Connect to Your Ancestors with Traditional Finnish Food

February 13, 2020  - by 
a young boy eats traditional finnish food.

If you have Finnish heritage, a fun way to understand Finnish culture is to cook some foods from your homeland.

Cuisine from Finland is what many consider to be comfort food—casual, simple, and delicious. Traditional Finnish food features a broad range of ingredients, from fish and meat to mushroom and berries. Ever tried reindeer? In Finland, it is a meat staple. A variety of rye breads and the use of rye flour are also popular and delicious.

Traditional Finnish Foods—Breads

It is not uncommon to see street markets in Finland overflowing with produce and even meats particular to the season. Finns are passionate about their food and like to keep it traditional. Karjalan piirakke (Karelain pie) is a well-known and well-loved Finnish food. It is a pie of sorts made with rye flour and stuffed with potatoes, rice, or carrots. People also enjoy topping it with an egg butter spread.

karelain pie, a traditional finnish dish.

Kalakukko is similar to Karjalan piirakke, but it is stuffed with herring fish—another popular food in Finland. Another common way to eat herring is sliced and put on rye bread. But no Finnish bread recipe collection is complete without ruisleipa! This dense bread is a true Finnish treat. Make it yourself, and experience what Finnish food is like in your own home.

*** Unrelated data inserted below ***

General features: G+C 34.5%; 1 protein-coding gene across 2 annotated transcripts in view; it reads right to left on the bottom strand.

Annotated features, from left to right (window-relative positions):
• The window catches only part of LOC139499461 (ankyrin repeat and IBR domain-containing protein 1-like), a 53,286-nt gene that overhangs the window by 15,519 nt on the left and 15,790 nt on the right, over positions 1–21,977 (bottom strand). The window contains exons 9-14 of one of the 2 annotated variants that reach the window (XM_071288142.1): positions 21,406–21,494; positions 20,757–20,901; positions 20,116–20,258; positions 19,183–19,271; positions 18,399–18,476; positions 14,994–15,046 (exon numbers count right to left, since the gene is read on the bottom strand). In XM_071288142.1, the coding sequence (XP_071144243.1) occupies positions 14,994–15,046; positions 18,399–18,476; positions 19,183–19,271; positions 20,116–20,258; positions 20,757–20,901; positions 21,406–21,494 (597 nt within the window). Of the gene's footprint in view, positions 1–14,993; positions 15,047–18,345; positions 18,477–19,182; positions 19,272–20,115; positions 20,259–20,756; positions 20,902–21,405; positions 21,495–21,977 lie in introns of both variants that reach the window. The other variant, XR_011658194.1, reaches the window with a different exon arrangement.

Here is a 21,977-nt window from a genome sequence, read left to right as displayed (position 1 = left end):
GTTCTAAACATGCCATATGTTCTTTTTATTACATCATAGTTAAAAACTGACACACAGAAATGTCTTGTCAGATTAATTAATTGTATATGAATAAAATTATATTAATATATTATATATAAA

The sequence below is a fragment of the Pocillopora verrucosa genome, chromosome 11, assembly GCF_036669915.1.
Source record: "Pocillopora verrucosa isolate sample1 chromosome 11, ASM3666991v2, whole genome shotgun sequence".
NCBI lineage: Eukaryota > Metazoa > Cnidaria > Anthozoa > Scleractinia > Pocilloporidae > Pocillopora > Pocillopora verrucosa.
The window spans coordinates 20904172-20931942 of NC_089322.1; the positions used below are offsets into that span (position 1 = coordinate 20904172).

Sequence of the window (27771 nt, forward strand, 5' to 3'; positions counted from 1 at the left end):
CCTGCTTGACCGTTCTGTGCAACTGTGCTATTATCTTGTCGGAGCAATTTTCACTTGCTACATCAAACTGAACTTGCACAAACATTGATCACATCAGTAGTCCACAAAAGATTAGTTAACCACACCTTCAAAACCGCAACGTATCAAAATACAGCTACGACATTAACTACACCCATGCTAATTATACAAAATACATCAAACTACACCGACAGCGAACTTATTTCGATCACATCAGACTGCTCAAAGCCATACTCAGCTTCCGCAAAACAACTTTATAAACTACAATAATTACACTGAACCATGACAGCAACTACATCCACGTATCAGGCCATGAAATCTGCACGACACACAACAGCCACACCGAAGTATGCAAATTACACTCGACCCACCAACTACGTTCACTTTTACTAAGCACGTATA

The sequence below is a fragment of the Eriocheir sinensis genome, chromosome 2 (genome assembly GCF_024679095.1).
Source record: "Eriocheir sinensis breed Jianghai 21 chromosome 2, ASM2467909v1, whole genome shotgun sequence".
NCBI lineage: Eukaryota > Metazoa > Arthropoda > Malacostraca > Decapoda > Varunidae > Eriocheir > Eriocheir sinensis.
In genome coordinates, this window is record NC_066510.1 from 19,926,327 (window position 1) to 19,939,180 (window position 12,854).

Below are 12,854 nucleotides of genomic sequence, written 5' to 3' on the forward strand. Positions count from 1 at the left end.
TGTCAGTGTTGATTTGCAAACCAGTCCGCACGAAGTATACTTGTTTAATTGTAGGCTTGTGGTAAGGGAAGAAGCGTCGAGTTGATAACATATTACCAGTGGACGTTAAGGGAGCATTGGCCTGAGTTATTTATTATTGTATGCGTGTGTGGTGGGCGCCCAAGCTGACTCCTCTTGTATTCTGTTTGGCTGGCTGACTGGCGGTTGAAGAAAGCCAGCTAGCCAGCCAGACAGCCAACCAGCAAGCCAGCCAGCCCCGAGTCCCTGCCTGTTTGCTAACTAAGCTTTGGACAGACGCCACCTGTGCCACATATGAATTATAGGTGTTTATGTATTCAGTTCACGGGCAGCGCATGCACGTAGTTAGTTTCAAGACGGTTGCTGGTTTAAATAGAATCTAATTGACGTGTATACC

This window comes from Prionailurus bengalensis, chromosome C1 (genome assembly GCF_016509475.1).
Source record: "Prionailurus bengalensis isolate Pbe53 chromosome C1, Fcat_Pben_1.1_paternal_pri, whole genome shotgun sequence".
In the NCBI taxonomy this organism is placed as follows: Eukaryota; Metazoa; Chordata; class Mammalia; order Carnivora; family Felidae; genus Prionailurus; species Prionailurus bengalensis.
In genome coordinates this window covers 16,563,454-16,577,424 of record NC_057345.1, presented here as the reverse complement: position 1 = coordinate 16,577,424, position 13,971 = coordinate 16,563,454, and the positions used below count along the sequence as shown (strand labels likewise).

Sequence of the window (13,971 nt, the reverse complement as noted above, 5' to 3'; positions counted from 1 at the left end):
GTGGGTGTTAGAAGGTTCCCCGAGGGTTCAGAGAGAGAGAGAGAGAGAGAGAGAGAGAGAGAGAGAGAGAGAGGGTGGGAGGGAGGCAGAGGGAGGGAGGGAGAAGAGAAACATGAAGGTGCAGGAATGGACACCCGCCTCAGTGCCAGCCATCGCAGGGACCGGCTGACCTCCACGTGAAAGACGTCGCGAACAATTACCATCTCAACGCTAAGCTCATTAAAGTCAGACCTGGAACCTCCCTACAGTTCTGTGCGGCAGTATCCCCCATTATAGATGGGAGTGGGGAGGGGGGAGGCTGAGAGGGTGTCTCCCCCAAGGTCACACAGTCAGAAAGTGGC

Finnish Meats and Cheeses

Some of the most unique parts of Finnish food culture come through meats. Reindeer and herring are unique staples. Finnish lihakaalilaatikko, or meat and cabbage casserole, is a popular dish that is easily made at home. Finnish squeaky cheese is a delicacy loved by the people of Finland and is best served with lingonberry or your favorite jam. Salmon is served in many ways in Finland, but salmon pie is one of the most common.

squeaky cheese, a traditional finnish dish.

Traditional Finnish Desserts

Desserts, like Finnish breads, are popular and well-loved in Finland. Finnish pancakes are used mostly for dessert rather than for breakfast. Mustikkapiirakka, or Finnish blueberry pie, is popular because of the abundance of blueberries in Finland and also because it is delicious. Lingonberry jams can be used with desserts or with meatballs or other meats. Whatever you use it for, it is a delicious treat to have on hand.

mustikkapiirakka, a traditional finnish dessert.

Try These Finnish Foods at Home

Don’t hesitate to create some of these delectable treats at home! When you do, share your experience and some photos in the Memories section of You can also use the FamilySearch Memories app. That way, other members of your family can enjoy the recipes and try them too!

Your Finnish Heritage

two girls at a festival in finland

Rachel Trotter

Rachel J. Trotter is a senior writer and editor at Evalogue.Life. She tells people’s stories and shares hers to encourage others. She loves family storytelling. A graduate of Weber State University, she has had articles featured on,, and She and her husband Mat have six children and live on the East Bench in Ogden, Utah.

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  1. I fail to understand how that Asian child would be relevant to the article you were writing…
    Last time I checked, Finland was populated by a White European ethnic group called Finns, who are known for their blonde hair and blue eyes. The picture right above the comment section is of Finns.

    1. Hi Kalle! Thank you for your feedback. I’ve passed this on to the editorial team. Thank you for reading the blog!

  2. A couple of minor corrections to a great article:

    It’s spelled Karjalanpiirakka. No matter how you spell it, it’s delicious. (Finnish runs words together in ways that seem strange to English speakers)

    As for Kalakukko, the only real similarity is that they are both made with rye flour. The piirakka are small, flat pastries. Kalakukko are large, bread-like pies that are filled with savory fillings.